DENVER (KDVR) — March is Women’s History Month and we’re taking the whole month to honor remarkable women right here in Denver.
One of our finalists, the very first Mayor of Castle Pines, Maureen Shul. Her impact is far reaching and goes well beyond the title of Mayor. Her life work is fueled by hardship and tragedy and she’s somehow managed to turn it into something so much more.
At the University of Colorado Anschutz Medical Campus, researchers are working tirelessly to develop new treatments, meticulously and methodically trying to crack the code to cure pancreatic cancer.
“Science is hard. It’s a long journey. There’s a lot of failures. You have to keep going and fighting the fight and keep your eye on the mission,” said Dr. Sana Karam, an Associate Professor of Radiation and Oncology at the University of Colorado School of Medicine.
It’s a mission that almost came to screeching halt a few years ago. The lab was running out of money and in danger of shutting down, until this remarkable woman, Maureen Shul, showed up to save the day, and to save the lab.
“I almost lost my lab a few years ago, and that’s how I bumped into Maureen. I feel very fortunate to have our paths of life-and our journey of life cross,” Dr. Karam added.
The support she’s talking about comes from “Wings of Hope,” a non-profit Maureen founded back in 2012. When she started it back in 2012 Maureen admits she had no clue how to get started.
“I had no idea about running a non profit but I thought what’s the worst that can happen? If it doesn’t work, it doesn’t work—I’ll just fire myself. But it just worked. So many people are being touched by this disease that you don’t hear about or read about,” Shul said.
It hits home for Maureen too. In 2010, her oldest brother Victor and her mother Blanche passed away from pancreatic cancer, both dying within months of each other, which is why Maureen’s so committed to this cause.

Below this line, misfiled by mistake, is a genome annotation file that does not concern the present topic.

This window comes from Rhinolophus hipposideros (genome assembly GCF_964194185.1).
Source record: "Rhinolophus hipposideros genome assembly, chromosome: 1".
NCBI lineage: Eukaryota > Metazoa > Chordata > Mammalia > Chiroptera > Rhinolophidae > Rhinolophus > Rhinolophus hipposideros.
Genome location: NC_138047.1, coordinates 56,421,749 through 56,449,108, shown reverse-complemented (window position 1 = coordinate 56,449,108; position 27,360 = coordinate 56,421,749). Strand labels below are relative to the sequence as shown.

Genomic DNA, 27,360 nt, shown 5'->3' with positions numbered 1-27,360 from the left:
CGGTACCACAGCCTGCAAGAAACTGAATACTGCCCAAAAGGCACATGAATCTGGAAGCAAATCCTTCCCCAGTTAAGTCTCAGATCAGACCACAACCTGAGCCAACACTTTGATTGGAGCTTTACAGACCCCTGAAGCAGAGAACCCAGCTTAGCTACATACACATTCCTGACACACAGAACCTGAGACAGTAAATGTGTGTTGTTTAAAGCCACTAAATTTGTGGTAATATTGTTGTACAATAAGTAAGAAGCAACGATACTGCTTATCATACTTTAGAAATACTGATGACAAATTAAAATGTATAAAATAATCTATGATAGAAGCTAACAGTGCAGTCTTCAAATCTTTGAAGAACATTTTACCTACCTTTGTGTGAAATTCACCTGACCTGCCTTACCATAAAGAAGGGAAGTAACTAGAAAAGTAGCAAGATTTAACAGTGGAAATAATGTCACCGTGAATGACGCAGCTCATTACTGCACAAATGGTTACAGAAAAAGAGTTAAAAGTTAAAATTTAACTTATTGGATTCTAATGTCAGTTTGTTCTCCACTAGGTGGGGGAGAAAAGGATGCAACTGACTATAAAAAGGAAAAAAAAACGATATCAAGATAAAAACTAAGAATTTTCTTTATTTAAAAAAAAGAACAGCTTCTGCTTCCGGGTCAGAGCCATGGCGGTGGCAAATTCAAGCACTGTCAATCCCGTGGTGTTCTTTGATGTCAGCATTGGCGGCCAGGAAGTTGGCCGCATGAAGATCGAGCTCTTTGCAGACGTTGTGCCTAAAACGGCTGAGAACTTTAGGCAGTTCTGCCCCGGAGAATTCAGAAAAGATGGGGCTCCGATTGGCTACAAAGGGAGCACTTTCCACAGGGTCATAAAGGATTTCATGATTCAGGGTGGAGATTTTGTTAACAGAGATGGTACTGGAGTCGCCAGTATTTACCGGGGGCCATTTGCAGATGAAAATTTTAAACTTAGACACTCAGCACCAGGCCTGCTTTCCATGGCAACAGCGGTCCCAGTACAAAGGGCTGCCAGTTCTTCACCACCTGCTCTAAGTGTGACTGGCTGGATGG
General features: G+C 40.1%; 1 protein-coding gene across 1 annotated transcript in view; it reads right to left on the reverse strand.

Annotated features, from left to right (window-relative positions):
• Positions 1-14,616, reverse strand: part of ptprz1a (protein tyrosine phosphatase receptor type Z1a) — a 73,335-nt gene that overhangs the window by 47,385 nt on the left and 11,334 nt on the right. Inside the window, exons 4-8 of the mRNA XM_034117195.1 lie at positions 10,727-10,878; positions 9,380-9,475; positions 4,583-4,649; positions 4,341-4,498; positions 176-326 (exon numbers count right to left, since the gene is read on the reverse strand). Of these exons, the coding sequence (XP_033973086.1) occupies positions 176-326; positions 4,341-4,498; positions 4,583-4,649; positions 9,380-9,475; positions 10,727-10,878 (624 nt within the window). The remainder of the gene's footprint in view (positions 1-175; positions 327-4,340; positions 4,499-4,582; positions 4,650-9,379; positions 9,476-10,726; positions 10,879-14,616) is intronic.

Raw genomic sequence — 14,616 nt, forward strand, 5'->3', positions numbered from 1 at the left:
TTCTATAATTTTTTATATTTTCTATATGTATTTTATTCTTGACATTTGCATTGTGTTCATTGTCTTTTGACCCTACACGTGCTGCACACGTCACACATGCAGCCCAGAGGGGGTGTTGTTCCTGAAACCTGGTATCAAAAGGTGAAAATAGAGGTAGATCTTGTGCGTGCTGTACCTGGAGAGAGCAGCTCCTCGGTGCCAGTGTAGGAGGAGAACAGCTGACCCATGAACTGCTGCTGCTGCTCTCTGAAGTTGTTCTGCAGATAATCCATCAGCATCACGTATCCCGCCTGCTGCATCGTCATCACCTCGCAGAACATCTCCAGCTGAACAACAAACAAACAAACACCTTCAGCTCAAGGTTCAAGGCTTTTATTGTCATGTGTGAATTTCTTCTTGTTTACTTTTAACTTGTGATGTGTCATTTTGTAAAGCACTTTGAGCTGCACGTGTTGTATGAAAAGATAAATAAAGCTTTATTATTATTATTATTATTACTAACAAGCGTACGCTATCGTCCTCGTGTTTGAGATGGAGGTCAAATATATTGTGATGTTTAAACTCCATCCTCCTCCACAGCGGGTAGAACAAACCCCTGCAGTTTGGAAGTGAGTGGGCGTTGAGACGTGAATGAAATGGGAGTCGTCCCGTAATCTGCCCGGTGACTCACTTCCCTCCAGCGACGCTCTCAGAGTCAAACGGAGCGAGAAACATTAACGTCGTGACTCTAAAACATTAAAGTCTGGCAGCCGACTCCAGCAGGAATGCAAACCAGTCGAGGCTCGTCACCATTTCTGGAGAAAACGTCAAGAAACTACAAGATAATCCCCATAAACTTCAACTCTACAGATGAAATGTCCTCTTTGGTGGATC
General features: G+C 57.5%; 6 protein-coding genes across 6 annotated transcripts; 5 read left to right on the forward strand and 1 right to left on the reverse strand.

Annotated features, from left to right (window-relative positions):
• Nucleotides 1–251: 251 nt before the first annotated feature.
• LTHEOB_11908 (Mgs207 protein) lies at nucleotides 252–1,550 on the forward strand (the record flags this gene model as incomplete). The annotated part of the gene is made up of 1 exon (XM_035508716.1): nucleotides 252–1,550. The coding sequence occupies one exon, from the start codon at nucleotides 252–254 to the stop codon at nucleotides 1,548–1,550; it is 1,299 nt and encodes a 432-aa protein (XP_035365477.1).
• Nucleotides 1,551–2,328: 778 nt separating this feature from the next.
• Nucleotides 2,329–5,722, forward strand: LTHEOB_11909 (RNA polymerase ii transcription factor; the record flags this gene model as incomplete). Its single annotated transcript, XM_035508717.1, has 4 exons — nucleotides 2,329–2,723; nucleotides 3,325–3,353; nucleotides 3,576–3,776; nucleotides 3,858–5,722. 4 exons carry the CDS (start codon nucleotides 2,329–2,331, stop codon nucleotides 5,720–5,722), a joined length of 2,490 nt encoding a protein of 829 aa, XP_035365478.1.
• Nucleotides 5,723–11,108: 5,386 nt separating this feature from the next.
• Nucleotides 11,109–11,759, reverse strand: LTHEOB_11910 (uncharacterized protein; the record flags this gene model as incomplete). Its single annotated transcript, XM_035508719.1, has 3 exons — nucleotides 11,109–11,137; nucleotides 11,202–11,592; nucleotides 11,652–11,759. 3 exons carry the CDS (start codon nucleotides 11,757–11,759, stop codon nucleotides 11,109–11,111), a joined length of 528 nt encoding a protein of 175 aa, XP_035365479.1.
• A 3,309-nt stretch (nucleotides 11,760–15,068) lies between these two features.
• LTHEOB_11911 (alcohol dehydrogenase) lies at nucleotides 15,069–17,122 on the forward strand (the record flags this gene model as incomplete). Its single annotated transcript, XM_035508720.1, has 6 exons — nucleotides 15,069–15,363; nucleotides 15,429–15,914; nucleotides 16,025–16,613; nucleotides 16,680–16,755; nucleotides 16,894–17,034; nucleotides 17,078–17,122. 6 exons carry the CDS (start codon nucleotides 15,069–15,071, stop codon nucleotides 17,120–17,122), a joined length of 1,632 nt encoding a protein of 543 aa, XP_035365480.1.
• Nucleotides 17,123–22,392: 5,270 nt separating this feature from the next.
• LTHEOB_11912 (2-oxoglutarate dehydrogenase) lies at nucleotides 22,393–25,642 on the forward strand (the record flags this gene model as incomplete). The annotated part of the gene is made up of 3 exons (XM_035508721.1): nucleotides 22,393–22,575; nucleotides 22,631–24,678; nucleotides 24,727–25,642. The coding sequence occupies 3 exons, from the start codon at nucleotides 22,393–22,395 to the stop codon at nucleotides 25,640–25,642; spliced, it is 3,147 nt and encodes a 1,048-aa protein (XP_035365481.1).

“I think the most healing part has been—two things; Work with the doctors and see what’s happening in terms of research and also meet so many patients that have gone through this; knowing what they’re going through and being able to help in any way I can,” Shul said.
Maureen’s good deeds and accolades don’t stop there, she’s also worked alongside Colorado state lawmakers to bring ‘Project Lifesaver’ to Colorado. That organization equips Alzheimer’s patients with a GPS tracking device to keep them from wandering off.
Drawing again from her own personal experience to give back to others. It’s something that keeps her going.
“No two people go through grief in the same way. Everyone has to find their own way. There’s no right way, there’s no wrong way. There’s no five steps, there’s no ten steps. You make it through the best way you possibly can,” Shul said.
While honoring the legacy of her loved ones, she’s in the midst of building a legacy of her own.
“I really can’t think of anyone else– man or woman—more deserving of this award. She is inspirational and she makes me want to do the work,” added Dr. Karam.
To date, Maureen’s raised over one million dollars for pancreatic cancer research. “Wings of Hope” issues annual grant funding to keep labs like Dr. Karam’s up and running.
Maureen is the second of four nominees. The final two will air March 23rd & March 30th.